Growing Dividend = Growing Company

Continuing on with the theme of what I look for when picking a stock, we turn to a factor closely related to the earnings growth rate, dividend growth rate.  As I said during the post on earnings growth, the fair value of a stock is based in part on the return people expect to get from the stock relative to what they can get from the bank, bonds, and other sources.  While people will buy stocks early on expecting to make most of their profits from capital gains (when the stock goes up in price and they sell the shares), as a stock matures and stops growing rapidly investors who are looking for a steady return will start buying the stock.  They will buy primarily based on the dividend rate.

Because people will be willing to pay more for the stock if the dividend is higher than what they can get from other investments of equal risk, a stock will tend to go up if the dividend is increasing.  If it is increasing very rapidly, because earnings are increasing rapidly, people may actually bid the price up to the point where the yield drops below equilibrium because they are buying the stock based on future dividends, not current dividends.  The price of the stock will also go up if interest rates are falling (because bank interest rates will also be falling), and vice-versa.  The rate of taxes on dividends relative to those on capital gains will also have an effect.  If the Bush tax cuts expire as is expected and dividend tax rates return to 20%. more investors will start buying stocks with small dividends, opting instead for price appreciation, so that they can delay paying taxes.

I therefore look for stocks that have a steady dividend growth rate of at least 10%, if the stock is fairly mature, since I can then expect to get both a good dividend and a growth in price of at least 10% over the long-term.  Care must be taken to ensure that earnings are also growing at a steady rate or the company won’t be able to continue to raise the dividend.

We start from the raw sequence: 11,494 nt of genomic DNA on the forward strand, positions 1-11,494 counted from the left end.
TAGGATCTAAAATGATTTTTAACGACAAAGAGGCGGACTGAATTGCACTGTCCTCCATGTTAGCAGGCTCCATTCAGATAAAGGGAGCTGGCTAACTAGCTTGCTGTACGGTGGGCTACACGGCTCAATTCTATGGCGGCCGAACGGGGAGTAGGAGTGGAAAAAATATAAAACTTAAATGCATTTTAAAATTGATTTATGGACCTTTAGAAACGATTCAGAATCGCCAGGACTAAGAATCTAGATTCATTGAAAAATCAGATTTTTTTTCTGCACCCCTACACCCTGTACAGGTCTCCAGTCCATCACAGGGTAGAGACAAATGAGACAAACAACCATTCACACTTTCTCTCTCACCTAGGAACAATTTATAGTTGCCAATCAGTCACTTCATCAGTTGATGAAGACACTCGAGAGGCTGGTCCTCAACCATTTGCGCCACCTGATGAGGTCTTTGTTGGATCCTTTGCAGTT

Also note that even if the dividend seems small now – say 1% – as the stock grows and continues to increase its dividend, the effective yield you will receive based on the amount invested will grow.  This is another reason to hold stocks long-term.  For example, let’s say you but a stock for $10 that pays a $0.10 dividend – for a yield of 1%.  If that stock continues to grow and doubles its dividend every four years, assuming the price to dividend ratio remained the same, the stock would be paying $0.40 in eight years and have a price of $40.  While the yield would still only be 1% on the value of the stock based on the current price, because you bought in at 10% you would be receiving a 4% return each year on your money.

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Disclaimer: This blog is not meant to give financial planning or tax advice.  It gives general information on investment strategy, picking stocks, and generally managing money to build wealth. It is not a solicitation to buy or sell stocks or any security. Financial planning advice should be sought from a certified financial planner, which the author is not. Tax advice should be sought from a CPA.  All investments involve risk and the reader as urged to consider risks carefully and seek the advice of experts if needed before investing.

One comment

  1. As for the dividend and the stock repurchasing, I think Apple made the right move. Where their plan to return equity to the stockholders falls short is that with their share price is so lofty.

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